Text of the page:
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Adatis Hackathon Jan 2015 – Streaming Analytics First Thoughts

There have been a huge number of additions to the Azure platform over recent months, with a few exciting features for those of us in the BI world.

At the second Adatis Hackathon we decided to delve into these features to see what we could create. The plan was ambitious to say the least – three teams would each take a different new feature and attempt to assemble them into a coherent system.

STREAM team would fake a thermostat reading, push it to an event hub and aggregate the data via Stream Analytics.

DREAM team would use this data to predict how old the system has to get before it starts breaking and needs to be replaced. They would achieve this via Azure Machine Learning.

GLEAM team would create live operational and analysis dashboards using PowerBI, specifically via the new Power BI Designer application.

Everyone involved was new to the particular technologies we used, just in case it wasn’t challenging enough.

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I captained the STREAM team, with a hope of understanding stream analytics’ role in the future of cloud BI and whether we’ve finally achieved true real-time BI. DREAM and GLEAM will be posting their findings over the coming weeks.

Stream Analytics:

We were up and running incredibly quickly – we spun up an event hub and had it populated with event data using a demo C# script grabbed from a tutorial. We then followed the quickstart guide and had a stream analytics service working away, depositing data.

There was a rather tense moment as we sat waiting for the streaming data to get back to us but, sure enough, we started seeing record counts on the dashboard and records begun to arrive in our Azure DB.

So, having achieved the basic POC very quickly, we went back and added more details to the message stored in the event hub. Just a couple of additional string and numeric attributes that we could use in some interesting aggregations.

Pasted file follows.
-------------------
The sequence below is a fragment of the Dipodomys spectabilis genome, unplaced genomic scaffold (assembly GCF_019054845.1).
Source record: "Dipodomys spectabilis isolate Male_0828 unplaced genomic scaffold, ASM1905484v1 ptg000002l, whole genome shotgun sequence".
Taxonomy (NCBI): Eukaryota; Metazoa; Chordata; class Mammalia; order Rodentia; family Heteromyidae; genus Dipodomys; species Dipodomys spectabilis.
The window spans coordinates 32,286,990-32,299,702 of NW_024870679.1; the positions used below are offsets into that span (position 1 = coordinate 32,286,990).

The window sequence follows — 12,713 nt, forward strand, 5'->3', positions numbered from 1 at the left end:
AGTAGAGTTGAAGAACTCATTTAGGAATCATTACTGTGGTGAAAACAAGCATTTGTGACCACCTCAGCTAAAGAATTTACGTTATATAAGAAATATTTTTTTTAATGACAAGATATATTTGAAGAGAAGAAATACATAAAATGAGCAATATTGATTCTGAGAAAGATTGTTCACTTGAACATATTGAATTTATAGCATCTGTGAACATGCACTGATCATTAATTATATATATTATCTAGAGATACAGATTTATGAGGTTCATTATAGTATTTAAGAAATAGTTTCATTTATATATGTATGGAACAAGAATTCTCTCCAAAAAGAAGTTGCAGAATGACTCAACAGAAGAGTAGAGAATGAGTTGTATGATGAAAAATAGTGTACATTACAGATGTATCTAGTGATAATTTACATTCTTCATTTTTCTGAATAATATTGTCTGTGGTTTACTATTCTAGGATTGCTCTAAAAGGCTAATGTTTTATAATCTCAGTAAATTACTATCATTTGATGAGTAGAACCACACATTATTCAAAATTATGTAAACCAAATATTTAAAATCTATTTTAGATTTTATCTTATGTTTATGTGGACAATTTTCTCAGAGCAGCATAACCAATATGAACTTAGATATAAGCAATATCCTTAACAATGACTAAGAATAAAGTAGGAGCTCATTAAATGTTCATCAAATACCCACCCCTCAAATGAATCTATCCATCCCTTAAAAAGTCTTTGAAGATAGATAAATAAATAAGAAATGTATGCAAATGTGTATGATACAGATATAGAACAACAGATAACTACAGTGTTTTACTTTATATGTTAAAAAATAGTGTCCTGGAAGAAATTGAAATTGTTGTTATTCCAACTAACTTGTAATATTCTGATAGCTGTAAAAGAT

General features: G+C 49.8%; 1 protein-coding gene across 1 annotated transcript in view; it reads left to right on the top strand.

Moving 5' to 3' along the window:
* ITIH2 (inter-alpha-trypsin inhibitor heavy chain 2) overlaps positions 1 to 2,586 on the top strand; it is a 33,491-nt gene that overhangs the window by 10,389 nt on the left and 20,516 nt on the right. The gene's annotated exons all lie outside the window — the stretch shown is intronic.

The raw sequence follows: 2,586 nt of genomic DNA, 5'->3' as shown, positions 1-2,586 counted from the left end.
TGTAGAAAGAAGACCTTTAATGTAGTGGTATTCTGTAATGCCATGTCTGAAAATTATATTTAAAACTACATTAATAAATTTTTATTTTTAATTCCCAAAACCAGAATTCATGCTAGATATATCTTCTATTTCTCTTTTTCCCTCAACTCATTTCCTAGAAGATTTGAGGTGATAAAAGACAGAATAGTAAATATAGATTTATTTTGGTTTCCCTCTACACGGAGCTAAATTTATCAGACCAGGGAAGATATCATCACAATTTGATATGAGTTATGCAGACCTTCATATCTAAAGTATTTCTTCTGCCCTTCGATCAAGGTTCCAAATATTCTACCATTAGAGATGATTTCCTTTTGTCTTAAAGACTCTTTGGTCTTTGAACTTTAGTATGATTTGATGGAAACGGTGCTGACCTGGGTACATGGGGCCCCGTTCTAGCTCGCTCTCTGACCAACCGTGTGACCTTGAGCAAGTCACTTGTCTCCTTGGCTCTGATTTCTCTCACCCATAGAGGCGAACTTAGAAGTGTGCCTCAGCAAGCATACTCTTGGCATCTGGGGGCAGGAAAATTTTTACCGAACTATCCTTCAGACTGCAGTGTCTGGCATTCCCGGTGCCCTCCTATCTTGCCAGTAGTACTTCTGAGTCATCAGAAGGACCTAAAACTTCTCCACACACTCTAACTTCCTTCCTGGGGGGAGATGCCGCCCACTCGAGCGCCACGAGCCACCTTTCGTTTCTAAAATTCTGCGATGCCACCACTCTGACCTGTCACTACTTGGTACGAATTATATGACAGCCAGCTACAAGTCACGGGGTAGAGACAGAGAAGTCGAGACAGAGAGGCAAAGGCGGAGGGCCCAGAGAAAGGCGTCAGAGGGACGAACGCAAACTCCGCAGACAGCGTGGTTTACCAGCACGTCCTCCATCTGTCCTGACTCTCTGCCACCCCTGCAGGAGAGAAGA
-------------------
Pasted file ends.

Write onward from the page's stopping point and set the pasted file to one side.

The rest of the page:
This is where our problems began – we had to fiddle around a little, recreating the event hub a few times to be very clear about what was making it through. However Stream Analytics proved nearly impossible to debug. There are operational messages when things clearly aren’t working – you’ll see errors in the operational log when it can’t connect to the database etc, but we got to a point where we saw 1000 input records and 0 output records with no details about why. Was our query incorrect? Were there data mapping problems at the destination? Did we need to rebuild the analytics query to refresh the metadata? We resorted to blind fixes to resolve the issue – each time having to wait 10+ minutes to see if our changes had taken effect.

In the end we ran out of time before fully getting to the bottom of the issue. Our overall impression is that it could be a very powerful service and has a myriad of uses, especially around the implementation of real-time BI. However as a development experience it is truly frustrating, there is too much black box and not enough debugging/error logging functionality.

Obviously we’re still in a preview phase and it’s entirely possible that we simply missed the various debugging options – but I’d certainly be wary of recommending a client down this route until I was much more confident that any issues could be dealt with.

Not to be deterred, I’m determined to get a more advanced streaming example set up over the next few weeks. I’ll be posting my findings when I do…

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